All but one of the open-air acoustic concerts in the churchyard gardens of the NCEM’s home at St Margaret’s Church, Walmgate, has sold out as live music with an audience returns to the NCEM for the first time since the March lockdown.

Tickets are still available for Polly Bolton and Henry Parker on September 16, but hurry as the capacity is only 50.

You can buy tickets for family groups or as individuals. Seating each night will be in pods and full details can be found at tickets.ncem.co.uk/.

Songs Under Skies bring together the National Centre for Early Music, The Crescent, The Fulford Arms and the Music Venues Alliance for the September series.

Bella Gaffney expresses her delight at the chance to play a concert again

Taking part are Amy May Ellis and Luke Saxton tonight (September 2); Dan Webster and Bella Gaffney, tomorrow; Kitty VR and Boss Caine, September 9, Wolf Solent and Rosalind, September 10; Polly Bolton and Henry Parker, September 16, and Elkyn and Fawn, September 17.

Concerts for last month’s online York Early Music Festival had to be recorded and filmed behind closed doors at the NCEM, with no audiences, for digital streaming from July 9 to 11.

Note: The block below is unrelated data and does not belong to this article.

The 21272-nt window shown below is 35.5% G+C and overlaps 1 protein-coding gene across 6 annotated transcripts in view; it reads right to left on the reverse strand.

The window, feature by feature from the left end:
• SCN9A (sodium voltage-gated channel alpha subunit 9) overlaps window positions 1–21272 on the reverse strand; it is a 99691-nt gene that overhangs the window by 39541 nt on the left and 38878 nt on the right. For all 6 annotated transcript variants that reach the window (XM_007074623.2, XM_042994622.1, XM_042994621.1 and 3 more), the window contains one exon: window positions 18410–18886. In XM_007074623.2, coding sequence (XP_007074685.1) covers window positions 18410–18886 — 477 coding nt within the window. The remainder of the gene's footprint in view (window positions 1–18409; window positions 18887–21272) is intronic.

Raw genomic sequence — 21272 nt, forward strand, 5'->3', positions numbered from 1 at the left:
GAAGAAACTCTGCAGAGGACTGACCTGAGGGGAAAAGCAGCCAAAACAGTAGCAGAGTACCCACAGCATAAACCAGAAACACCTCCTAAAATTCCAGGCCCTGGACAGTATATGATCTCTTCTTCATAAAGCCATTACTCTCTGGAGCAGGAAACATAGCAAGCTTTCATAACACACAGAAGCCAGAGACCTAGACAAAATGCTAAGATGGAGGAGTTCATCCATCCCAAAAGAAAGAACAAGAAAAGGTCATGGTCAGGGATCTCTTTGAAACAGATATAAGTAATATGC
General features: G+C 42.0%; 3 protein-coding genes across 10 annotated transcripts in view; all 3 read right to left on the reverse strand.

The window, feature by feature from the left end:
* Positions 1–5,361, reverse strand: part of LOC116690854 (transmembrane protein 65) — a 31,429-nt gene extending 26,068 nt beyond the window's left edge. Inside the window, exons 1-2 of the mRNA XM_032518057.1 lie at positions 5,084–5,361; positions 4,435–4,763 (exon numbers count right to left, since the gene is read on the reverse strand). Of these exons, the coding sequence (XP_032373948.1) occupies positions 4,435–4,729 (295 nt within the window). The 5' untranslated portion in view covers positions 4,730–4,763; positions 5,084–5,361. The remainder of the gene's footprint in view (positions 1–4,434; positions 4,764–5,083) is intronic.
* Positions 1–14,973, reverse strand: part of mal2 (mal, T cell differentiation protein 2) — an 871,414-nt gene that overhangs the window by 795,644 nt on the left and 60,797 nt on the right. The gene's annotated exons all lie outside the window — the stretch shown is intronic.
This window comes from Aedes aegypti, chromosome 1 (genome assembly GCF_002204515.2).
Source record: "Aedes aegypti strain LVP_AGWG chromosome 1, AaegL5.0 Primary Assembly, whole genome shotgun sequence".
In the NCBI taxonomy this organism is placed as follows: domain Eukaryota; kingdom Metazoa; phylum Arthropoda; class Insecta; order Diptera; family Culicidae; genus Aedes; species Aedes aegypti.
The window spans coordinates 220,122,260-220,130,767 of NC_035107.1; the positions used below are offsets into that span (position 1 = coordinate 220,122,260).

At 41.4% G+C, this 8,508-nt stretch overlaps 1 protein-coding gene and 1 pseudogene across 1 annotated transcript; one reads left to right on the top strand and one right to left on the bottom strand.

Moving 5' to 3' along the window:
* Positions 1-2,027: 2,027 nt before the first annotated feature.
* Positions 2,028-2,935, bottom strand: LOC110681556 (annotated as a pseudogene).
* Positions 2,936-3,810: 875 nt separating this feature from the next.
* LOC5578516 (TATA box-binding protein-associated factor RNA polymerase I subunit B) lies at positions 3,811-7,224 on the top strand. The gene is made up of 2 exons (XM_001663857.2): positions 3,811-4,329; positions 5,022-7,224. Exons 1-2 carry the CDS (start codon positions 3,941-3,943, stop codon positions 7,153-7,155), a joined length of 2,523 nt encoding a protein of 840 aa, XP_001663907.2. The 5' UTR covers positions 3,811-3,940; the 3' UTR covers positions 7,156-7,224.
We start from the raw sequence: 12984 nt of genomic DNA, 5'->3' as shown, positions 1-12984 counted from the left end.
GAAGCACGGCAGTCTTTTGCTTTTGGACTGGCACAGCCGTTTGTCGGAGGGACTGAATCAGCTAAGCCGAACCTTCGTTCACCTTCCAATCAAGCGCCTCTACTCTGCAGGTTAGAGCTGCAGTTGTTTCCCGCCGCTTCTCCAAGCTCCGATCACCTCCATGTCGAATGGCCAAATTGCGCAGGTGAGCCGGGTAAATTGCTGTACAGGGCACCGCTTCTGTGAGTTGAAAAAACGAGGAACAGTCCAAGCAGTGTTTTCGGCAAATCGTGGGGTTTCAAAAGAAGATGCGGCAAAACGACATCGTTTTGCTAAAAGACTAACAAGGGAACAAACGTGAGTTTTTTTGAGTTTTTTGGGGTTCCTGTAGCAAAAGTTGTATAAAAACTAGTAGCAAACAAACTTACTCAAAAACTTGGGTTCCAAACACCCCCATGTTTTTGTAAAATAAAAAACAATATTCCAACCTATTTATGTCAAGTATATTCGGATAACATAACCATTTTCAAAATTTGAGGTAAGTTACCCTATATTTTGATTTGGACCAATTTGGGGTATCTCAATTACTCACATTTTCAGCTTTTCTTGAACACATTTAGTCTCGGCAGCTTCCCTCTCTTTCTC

For Songs Under Skies, gates will open at 6.30pm for each 7pm start; acts will perform either side of a 30-minute interval with a finishing time of 8.30pm. Social distancing will be strictly observed and masks must be worn inside the NCEM but will not be required in the garden.

NCEM director Delma Tomlin says: “We’re thrilled to be able to welcome artists and audiences back to our home at St Margaret’s Church, thanks to the invaluable help of our York partners, and I’d like to say a huge thank-you to them.

“We hope that this marks the beginning of a gradual and safe return to being able to bring you much more music over the months to come.

Sold out: Boss Caine’s double bill with Kitty PR on September 9

Like all arts organisations, the last few months have been difficult, but we’re lucky to have received overwhelming support from our loyal audiences and from our funders, to whom I would like to extend my heartfelt thanks. We hope you’ll be able to join us for these wonderful Songs Under [the] Skies of our beautiful city.”

Chris Sherrington, who runs The Fulford Arms and is the North East regional coordinator for the Music Venues Alliance, says: “Both The Crescent community venue and The Fulford Arms are excited to be working with our York Music Venue Network partners, the NCEM, to help fill some of the cultural vacuum that has sadly been affecting York since March.